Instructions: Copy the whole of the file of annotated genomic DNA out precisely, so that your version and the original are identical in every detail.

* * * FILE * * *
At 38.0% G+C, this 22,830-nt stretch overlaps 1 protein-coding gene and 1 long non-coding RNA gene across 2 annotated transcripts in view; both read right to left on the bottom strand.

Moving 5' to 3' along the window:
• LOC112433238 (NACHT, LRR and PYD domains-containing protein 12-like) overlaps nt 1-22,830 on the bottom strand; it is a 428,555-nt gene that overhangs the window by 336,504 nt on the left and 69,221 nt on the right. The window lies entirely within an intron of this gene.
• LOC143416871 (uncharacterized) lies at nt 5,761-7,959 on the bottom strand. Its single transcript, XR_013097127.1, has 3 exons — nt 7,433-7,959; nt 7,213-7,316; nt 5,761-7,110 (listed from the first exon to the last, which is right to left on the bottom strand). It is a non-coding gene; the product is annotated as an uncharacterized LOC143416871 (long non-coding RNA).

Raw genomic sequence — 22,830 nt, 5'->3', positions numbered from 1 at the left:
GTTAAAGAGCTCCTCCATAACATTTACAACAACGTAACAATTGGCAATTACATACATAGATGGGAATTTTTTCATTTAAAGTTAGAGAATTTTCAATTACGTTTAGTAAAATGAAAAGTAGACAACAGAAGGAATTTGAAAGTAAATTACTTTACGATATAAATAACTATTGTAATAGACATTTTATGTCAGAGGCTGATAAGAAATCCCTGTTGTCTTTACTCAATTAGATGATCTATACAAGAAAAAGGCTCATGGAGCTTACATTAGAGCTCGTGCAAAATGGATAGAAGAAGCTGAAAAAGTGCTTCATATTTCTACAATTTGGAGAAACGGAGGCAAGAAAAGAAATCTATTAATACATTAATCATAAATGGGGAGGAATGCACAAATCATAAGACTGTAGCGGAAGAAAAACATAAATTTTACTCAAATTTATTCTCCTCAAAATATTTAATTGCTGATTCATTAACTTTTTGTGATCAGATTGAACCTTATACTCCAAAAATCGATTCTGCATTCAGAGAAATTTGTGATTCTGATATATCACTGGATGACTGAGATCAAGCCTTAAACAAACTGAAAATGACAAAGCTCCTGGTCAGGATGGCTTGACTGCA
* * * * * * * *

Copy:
At 38.0% G+C, this 22,830-nt stretch overlaps 1 protein-coding gene and 1 long non-coding RNA gene across 2 annotated transcripts in view; both read right to left on the bottom strand.

Moving 5' to 3' along the window:
• LOC112433238 (NACHT, LRR and PYD domains-containing protein 12-like) overlaps nt 1-22,830 on the bottom strand; it is a 428,555-nt gene that overhangs the window by 336,504 nt on the left and 69,221 nt on the right. The window lies entirely within an intron of this gene.
• LOC143416871 (uncharacterized) lies at nt 5,761-7,959 on the bottom strand. Its single transcript, XR_013097127.1, has 3 exons — nt 7,433-7,959; nt 7,213-7,316; nt 5,761-7,110 (listed from the first exon to the last, which is right to left on the bottom strand). It is a non-coding gene; the product is annotated as an uncharacterized LOC143416871 (long non-coding RNA).

Raw genomic sequence — 22,830 nt, 5'->3', positions numbered from 1 at the left:
GTTAAAGAGCTCCTCCATAACATTTACAACAACGTAACAATTGGCAATTACATACATAGATGGGAATTTTTTCATTTAAAGTTAGAGAATTTTCAATTACGTTTAGTAAAATGAAAAGTAGACAACAGAAGGAATTTGAAAGTAAATTACTTTACGATATAAATAACTATTGTAATAGACATTTTATGTCAGAGGCTGATAAGAAATCCCTGTTGTCTTTACTCAATTAGATGATCTATACAAGAAAAAGGCTCATGGAGCTTACATTAGAGCTCGTGCAAAATGGATAGAAGAAGCTGAAAAAGTGCTTCATATTTCTACAATTTGGAGAAACGGAGGCAAGAAAAGAAATCTATTAATACATTAATCATAAATGGGGAGGAATGCACAAATCATAAGACTGTAGCGGAAGAAAAACATAAATTTTACTCAAATTTATTCTCCTCAAAATATTTAATTGCTGATTCATTAACTTTTTGTGATCAGATTGAACCTTATACTCCAAAAATCGATTCTGCATTCAGAGAAATTTGTGATTCTGATATATCACTGGATGACTGAGATCAAGCCTTAAACAAACTGAAAATGACAAAGCTCCTGGTCAGGATGGCTTGACTGCA